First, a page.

Nature, the movement of grasses in the wind, ripples on water, the arcing curves of the human body, or the abstract flow of a melodic line all serve as inspiration for Michael and Maureen Banner’s highly inventive designs in silver and enamel. Their exquisitely wrought forms are the result of a close creative partnership between an exceptionally talented silversmith and his equally gifted wife. While their work is conceived and developed collaboratively, through an intuitive back-and-forth design process, Michael typically forms the silver and Maureen provides a counterpoint to the cool lucidity of the silver with richly colored enamel and subtle naturalistic detail.
Michael Banner was born in Kalamazoo, Michigan, and, while largely self-taught, he studied metals briefly with Frederick Miller at the Cleveland Institute of Art and enameling there with John Paul Miller and Kenneth Bates. Maureen, the daughter of a potter, was born in Chicago, and trained as a ceramist and painter. She studied at several institutions in the Midwest including Northern Illinois University. She also studied sculpture with Nelli Bar Wieghardt at the Art School of the Art Institute of Chicago. She is the colorist in the family. However, many of the forms the Banners produce emerge from her years of experience exploring the organic, malleable properties of clay.
The Banners have been collaborating since they were married in 1968. In the early years of their partnership, they were best known for the fine jewelry they produced and sold at high-end craft shows throughout the country including the American Craft Council and Smithsonian Craft Shows.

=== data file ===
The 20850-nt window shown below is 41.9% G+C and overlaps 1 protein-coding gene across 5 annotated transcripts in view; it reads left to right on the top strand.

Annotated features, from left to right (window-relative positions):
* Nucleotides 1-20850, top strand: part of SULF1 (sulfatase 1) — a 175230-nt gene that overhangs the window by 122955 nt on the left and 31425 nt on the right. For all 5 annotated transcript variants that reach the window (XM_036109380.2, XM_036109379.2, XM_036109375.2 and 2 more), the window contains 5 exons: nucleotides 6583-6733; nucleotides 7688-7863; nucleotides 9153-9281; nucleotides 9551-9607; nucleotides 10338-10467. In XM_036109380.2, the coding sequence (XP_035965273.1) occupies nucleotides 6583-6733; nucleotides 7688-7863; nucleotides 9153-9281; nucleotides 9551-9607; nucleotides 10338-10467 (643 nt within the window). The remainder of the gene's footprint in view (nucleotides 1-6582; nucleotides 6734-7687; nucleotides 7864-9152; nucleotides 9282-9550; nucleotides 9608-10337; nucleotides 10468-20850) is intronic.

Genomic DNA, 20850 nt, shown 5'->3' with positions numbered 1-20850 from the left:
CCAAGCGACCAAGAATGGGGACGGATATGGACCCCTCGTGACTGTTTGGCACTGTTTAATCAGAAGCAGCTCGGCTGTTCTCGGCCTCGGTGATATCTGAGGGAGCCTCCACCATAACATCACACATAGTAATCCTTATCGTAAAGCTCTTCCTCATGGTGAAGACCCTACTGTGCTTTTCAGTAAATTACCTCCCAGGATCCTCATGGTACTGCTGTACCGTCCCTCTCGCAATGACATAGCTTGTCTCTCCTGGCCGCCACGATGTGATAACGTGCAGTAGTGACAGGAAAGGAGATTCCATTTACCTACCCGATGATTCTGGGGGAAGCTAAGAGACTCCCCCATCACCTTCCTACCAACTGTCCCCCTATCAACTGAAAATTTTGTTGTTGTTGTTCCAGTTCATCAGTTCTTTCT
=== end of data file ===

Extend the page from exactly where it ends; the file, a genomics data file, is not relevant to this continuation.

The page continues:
However, since about 1980 they have been producing hollowware forms, including multi-part tea and coffee services with inventive organic shapes and gracefully attenuated handles. For these sets, Maureen frequently produces enamel lids that add vibrant color to their spare, modernist forms.
As they begin to develop the idea for a new piece–a process which usually emerges somewhat organically from a previous work–Maureen creates a preliminary sketch. They then use this conceptual rendering as a point of departure, refining and altering the design as their ideas develop. Once they settle on a form, Michael cuts Bristol board into the desired shapes to use as a three-dimensional model. He subsequently cuts the silver using the Bristol board as a pattern as he shapes and assembles the piece. Maureen then develops a design for the enamel lid and finishes it in rich enamel color. The Banners are both drawn to curvilinear forms and when creating sets, they tend to pair objects in evocative, complementary relationships.
The Banners’ work is in the collection of the Renwick Gallery of the Smithsonian American Art Museum; the Museum of Fine Arts, Boston; the Currier Museum of Art, Manchester, New Hampshire; and the Fuller Craft Museum, Brockton, Massachusetts.